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This Irish farmer's charming vines will make you want to move to the countryside

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Meet your new favorite Vine channel: a farm

Maybe it's the fact that I've been living in big cities all my life — Seoul, Austin, Cupertino (home to some random company or whatever), San Diego, and now New York City — but lately I've been itching to just get away from it all. Or maybe it's the fact that I spend approximately all day staring at a screen, and that my dad worriedly gave me unusually specific instructions to get "at least 30 minutes of sunlight" every day. The city is exhausting, physically and mentally.

And then I found Suzanna Crampton's Zwartbles Ireland Vine channel, and it was exactly what I needed:

With over 10,000 followers and 80 million loops, it's easy to understand why people love the Zwartbles Ireland Vine channel: it features endless snippets of playful farm animals, calming scenes of morning mist, and galloping baby lambs who think they're dogs. Having Crampton's vines of life on the farm pop up while I scroll through my timeline is a welcome respite from my garbage Twitter feed. (Sorry, everyone I follow! But you know what you did.)

On top of being an inspiring farm CEO, the woman is a content strategy genius — a self-made Vine queen with a social media empire built upon the purest form of content there is on the internet. It makes perfect sense. All we really want to see on the internet are some cute animals, and Crampton's got an entire farm full of them. I had to know more about her, so I reached out. What followed was one of the most lovely, eye-opening conversations I've ever had, and now I want her to adopt me, Mad Max Many Mothers-style.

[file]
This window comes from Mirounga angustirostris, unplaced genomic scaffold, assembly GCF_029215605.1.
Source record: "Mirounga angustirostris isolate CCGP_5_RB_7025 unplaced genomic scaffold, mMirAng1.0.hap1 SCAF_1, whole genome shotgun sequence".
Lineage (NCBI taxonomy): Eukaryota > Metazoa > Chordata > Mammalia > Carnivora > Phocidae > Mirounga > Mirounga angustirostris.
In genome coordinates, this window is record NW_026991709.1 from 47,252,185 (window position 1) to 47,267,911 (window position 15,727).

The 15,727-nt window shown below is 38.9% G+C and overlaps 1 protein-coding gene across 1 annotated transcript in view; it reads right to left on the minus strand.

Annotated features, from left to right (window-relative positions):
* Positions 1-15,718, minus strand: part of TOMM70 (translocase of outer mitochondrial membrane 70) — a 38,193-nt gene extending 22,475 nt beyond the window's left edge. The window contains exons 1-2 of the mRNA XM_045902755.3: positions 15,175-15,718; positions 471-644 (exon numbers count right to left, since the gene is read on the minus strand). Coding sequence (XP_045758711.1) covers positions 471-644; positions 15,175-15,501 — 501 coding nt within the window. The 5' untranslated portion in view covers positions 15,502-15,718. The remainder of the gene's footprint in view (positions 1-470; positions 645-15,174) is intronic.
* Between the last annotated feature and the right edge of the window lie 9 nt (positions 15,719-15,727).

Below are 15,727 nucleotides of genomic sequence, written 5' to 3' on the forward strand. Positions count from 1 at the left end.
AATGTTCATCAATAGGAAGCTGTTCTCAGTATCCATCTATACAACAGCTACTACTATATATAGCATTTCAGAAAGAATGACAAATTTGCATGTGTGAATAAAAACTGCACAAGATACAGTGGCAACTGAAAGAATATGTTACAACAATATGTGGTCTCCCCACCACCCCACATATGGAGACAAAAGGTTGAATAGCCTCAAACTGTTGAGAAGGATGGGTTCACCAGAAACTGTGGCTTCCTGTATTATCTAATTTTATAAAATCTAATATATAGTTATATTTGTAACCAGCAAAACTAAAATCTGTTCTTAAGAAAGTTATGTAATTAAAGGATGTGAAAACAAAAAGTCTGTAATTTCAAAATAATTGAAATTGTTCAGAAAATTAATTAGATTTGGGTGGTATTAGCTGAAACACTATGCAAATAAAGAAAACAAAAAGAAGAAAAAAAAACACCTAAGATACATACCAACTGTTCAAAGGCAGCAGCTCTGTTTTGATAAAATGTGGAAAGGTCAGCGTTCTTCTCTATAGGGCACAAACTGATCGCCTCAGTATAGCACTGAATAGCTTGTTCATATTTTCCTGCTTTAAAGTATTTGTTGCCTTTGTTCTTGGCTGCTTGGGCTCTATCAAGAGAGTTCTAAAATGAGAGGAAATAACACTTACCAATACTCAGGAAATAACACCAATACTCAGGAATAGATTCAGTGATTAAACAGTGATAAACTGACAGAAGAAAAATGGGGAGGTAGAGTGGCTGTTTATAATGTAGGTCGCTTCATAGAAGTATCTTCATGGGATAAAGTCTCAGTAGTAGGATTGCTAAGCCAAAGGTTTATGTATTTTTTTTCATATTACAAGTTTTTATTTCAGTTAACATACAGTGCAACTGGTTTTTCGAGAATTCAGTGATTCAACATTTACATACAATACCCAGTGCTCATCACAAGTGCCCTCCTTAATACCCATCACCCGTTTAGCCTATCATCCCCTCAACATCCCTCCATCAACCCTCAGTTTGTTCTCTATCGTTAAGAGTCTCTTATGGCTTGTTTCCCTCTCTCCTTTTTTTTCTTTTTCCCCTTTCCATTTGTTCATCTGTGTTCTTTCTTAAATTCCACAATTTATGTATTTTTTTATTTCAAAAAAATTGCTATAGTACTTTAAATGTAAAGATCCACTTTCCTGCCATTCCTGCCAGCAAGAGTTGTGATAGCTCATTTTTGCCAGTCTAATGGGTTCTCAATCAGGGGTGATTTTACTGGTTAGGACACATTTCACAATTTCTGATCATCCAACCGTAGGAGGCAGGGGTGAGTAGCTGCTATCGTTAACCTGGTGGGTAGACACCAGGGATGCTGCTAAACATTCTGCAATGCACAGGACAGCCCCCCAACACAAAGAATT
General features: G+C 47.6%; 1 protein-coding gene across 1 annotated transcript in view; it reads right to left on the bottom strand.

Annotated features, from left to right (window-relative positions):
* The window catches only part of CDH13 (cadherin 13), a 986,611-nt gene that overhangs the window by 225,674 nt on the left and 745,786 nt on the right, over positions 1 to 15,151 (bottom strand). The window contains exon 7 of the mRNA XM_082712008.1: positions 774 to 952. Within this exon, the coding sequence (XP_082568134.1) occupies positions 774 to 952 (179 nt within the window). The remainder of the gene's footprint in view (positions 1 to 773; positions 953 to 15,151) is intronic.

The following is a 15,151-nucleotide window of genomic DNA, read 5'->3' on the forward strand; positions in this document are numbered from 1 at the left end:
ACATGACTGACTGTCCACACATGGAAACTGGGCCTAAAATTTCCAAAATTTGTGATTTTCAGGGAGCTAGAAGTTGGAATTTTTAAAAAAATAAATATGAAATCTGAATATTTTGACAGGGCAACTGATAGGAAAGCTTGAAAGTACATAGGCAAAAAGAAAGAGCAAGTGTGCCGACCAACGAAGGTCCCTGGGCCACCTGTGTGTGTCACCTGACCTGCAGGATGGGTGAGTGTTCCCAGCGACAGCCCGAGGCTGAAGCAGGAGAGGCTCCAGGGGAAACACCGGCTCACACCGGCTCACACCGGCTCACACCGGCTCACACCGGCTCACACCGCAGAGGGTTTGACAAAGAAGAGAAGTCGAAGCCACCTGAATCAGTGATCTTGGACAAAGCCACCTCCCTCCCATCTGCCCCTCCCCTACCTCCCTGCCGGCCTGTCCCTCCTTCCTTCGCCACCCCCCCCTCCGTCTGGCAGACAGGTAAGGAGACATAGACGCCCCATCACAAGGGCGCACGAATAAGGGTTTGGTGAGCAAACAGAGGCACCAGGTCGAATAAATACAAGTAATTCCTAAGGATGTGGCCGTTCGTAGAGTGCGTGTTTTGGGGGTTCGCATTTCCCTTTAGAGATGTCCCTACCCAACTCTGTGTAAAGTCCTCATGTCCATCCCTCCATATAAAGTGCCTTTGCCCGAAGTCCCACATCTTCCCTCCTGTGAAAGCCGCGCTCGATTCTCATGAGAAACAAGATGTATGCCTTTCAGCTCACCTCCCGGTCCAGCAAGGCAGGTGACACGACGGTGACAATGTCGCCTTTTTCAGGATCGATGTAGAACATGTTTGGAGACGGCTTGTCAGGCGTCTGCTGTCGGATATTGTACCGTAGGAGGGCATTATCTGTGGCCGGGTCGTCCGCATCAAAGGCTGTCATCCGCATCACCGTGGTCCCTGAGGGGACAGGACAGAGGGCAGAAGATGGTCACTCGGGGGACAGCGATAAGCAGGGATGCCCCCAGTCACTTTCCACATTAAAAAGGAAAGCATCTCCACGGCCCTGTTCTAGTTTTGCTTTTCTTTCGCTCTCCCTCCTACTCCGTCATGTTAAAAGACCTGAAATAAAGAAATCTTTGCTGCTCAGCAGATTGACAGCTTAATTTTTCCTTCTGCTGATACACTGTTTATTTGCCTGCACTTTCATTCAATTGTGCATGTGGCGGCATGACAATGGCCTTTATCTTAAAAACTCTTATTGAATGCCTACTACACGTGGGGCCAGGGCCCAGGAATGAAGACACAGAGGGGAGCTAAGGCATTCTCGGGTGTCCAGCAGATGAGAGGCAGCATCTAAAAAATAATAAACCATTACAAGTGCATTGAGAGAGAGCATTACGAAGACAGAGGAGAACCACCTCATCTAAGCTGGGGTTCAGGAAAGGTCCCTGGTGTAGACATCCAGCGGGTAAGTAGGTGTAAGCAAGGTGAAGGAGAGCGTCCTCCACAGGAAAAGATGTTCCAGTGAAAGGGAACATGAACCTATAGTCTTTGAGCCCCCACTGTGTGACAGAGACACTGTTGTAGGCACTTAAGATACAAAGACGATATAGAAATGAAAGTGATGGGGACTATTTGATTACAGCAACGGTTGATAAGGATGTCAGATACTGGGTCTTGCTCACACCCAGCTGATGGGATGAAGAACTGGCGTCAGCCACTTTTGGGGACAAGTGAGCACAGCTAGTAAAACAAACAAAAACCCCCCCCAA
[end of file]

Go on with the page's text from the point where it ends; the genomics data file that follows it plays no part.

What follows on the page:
Dami Lee: This is such a unique opportunity because I don't think I've ever even spoken to a farmer in my life! I live in New York and don't get the chance to go to the countryside very often. That's what's so great about your Vine channel, because you’re opening up this entirely new world to a younger generation of people all over the world.

Suzanna Crampton: Good! I'm glad you're enjoying it and getting something out of it! You should really go to the countryside, you'll get so much out of it.